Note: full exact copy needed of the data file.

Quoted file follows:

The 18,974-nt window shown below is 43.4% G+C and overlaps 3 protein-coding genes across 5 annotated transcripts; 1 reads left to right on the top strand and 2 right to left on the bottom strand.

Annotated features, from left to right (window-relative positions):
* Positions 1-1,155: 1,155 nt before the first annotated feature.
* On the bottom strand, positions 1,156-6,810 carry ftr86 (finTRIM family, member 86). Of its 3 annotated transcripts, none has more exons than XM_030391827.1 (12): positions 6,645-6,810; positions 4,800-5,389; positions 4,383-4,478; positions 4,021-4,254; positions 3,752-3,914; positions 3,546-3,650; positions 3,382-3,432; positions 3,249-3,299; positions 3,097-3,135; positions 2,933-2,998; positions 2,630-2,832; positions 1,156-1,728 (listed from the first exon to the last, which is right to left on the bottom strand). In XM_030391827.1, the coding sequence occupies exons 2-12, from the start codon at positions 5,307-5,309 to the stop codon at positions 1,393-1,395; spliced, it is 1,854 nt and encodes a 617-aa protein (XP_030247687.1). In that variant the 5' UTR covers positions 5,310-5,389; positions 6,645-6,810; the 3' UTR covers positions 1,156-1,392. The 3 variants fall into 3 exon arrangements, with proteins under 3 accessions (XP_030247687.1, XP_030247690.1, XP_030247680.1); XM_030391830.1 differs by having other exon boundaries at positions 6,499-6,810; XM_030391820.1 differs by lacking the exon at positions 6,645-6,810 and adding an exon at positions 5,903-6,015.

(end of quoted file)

The 18,974-nt window shown below is 43.4% G+C and overlaps 3 protein-coding genes across 5 annotated transcripts; 1 reads left to right on the top strand and 2 right to left on the bottom strand.

Annotated features, from left to right (window-relative positions):
* Positions 1-1,155: 1,155 nt before the first annotated feature.
* On the bottom strand, positions 1,156-6,810 carry ftr86 (finTRIM family, member 86). Of its 3 annotated transcripts, none has more exons than XM_030391827.1 (12): positions 6,645-6,810; positions 4,800-5,389; positions 4,383-4,478; positions 4,021-4,254; positions 3,752-3,914; positions 3,546-3,650; positions 3,382-3,432; positions 3,249-3,299; positions 3,097-3,135; positions 2,933-2,998; positions 2,630-2,832; positions 1,156-1,728 (listed from the first exon to the last, which is right to left on the bottom strand). In XM_030391827.1, the coding sequence occupies exons 2-12, from the start codon at positions 5,307-5,309 to the stop codon at positions 1,393-1,395; spliced, it is 1,854 nt and encodes a 617-aa protein (XP_030247687.1). In that variant the 5' UTR covers positions 5,310-5,389; positions 6,645-6,810; the 3' UTR covers positions 1,156-1,392. The 3 variants fall into 3 exon arrangements, with proteins under 3 accessions (XP_030247687.1, XP_030247690.1, XP_030247680.1); XM_030391830.1 differs by having other exon boundaries at positions 6,499-6,810; XM_030391820.1 differs by lacking the exon at positions 6,645-6,810 and adding an exon at positions 5,903-6,015.